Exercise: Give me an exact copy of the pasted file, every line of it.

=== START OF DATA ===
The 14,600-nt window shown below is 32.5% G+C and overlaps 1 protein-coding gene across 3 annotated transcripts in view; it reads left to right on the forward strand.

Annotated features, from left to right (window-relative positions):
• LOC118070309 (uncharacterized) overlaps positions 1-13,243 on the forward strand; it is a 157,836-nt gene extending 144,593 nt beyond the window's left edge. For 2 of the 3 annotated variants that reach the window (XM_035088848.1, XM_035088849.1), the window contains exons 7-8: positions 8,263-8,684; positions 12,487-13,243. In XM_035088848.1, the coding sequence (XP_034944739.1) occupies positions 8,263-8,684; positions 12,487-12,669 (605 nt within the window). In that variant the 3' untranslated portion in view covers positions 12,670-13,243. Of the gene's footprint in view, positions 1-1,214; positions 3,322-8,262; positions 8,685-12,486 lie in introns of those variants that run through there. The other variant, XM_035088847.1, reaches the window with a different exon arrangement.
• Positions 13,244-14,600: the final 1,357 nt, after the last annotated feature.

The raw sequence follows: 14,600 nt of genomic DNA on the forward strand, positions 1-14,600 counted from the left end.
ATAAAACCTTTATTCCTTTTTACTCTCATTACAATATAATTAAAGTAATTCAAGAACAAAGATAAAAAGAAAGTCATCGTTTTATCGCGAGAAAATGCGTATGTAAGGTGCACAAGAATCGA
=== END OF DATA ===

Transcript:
The 14,600-nt window shown below is 32.5% G+C and overlaps 1 protein-coding gene across 3 annotated transcripts in view; it reads left to right on the forward strand.

Annotated features, from left to right (window-relative positions):
• LOC118070309 (uncharacterized) overlaps positions 1-13,243 on the forward strand; it is a 157,836-nt gene extending 144,593 nt beyond the window's left edge. For 2 of the 3 annotated variants that reach the window (XM_035088848.1, XM_035088849.1), the window contains exons 7-8: positions 8,263-8,684; positions 12,487-13,243. In XM_035088848.1, the coding sequence (XP_034944739.1) occupies positions 8,263-8,684; positions 12,487-12,669 (605 nt within the window). In that variant the 3' untranslated portion in view covers positions 12,670-13,243. Of the gene's footprint in view, positions 1-1,214; positions 3,322-8,262; positions 8,685-12,486 lie in introns of those variants that run through there. The other variant, XM_035088847.1, reaches the window with a different exon arrangement.
• Positions 13,244-14,600: the final 1,357 nt, after the last annotated feature.

The raw sequence follows: 14,600 nt of genomic DNA on the forward strand, positions 1-14,600 counted from the left end.
ATAAAACCTTTATTCCTTTTTACTCTCATTACAATATAATTAAAGTAATTCAAGAACAAAGATAAAAAGAAAGTCATCGTTTTATCGCGAGAAAATGCGTATGTAAGGTGCACAAGAATCGA